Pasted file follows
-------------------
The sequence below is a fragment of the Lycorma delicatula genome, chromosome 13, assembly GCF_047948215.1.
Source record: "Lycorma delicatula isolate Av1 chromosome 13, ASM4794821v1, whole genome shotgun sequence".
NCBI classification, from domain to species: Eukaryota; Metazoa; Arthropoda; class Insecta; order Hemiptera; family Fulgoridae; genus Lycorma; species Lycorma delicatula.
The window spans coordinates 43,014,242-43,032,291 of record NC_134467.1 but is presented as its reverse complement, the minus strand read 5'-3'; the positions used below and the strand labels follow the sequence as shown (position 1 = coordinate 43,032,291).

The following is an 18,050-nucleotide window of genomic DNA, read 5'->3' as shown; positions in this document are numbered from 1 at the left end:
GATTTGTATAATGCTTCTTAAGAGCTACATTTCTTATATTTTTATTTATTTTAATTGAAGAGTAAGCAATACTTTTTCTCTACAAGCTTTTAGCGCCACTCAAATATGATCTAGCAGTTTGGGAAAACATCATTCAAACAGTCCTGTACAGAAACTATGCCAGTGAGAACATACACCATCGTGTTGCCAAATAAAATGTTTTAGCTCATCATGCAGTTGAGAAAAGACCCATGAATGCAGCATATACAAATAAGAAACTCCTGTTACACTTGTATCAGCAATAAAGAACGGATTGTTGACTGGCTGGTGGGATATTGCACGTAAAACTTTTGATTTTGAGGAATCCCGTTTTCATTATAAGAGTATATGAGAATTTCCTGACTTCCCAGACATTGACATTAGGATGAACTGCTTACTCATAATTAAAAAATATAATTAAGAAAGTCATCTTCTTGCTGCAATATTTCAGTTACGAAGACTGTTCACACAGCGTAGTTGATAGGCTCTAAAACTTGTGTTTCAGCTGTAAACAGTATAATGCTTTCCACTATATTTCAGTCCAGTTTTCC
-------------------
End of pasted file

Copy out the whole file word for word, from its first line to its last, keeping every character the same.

The sequence below is a fragment of the Lycorma delicatula genome, chromosome 13, assembly GCF_047948215.1.
Source record: "Lycorma delicatula isolate Av1 chromosome 13, ASM4794821v1, whole genome shotgun sequence".
NCBI classification, from domain to species: Eukaryota; Metazoa; Arthropoda; class Insecta; order Hemiptera; family Fulgoridae; genus Lycorma; species Lycorma delicatula.
The window spans coordinates 43,014,242-43,032,291 of record NC_134467.1 but is presented as its reverse complement, the minus strand read 5'-3'; the positions used below and the strand labels follow the sequence as shown (position 1 = coordinate 43,032,291).

The following is an 18,050-nucleotide window of genomic DNA, read 5'->3' as shown; positions in this document are numbered from 1 at the left end:
GATTTGTATAATGCTTCTTAAGAGCTACATTTCTTATATTTTTATTTATTTTAATTGAAGAGTAAGCAATACTTTTTCTCTACAAGCTTTTAGCGCCACTCAAATATGATCTAGCAGTTTGGGAAAACATCATTCAAACAGTCCTGTACAGAAACTATGCCAGTGAGAACATACACCATCGTGTTGCCAAATAAAATGTTTTAGCTCATCATGCAGTTGAGAAAAGACCCATGAATGCAGCATATACAAATAAGAAACTCCTGTTACACTTGTATCAGCAATAAAGAACGGATTGTTGACTGGCTGGTGGGATATTGCACGTAAAACTTTTGATTTTGAGGAATCCCGTTTTCATTATAAGAGTATATGAGAATTTCCTGACTTCCCAGACATTGACATTAGGATGAACTGCTTACTCATAATTAAAAAATATAATTAAGAAAGTCATCTTCTTGCTGCAATATTTCAGTTACGAAGACTGTTCACACAGCGTAGTTGATAGGCTCTAAAACTTGTGTTTCAGCTGTAAACAGTATAATGCTTTCCACTATATTTCAGTCCAGTTTTCC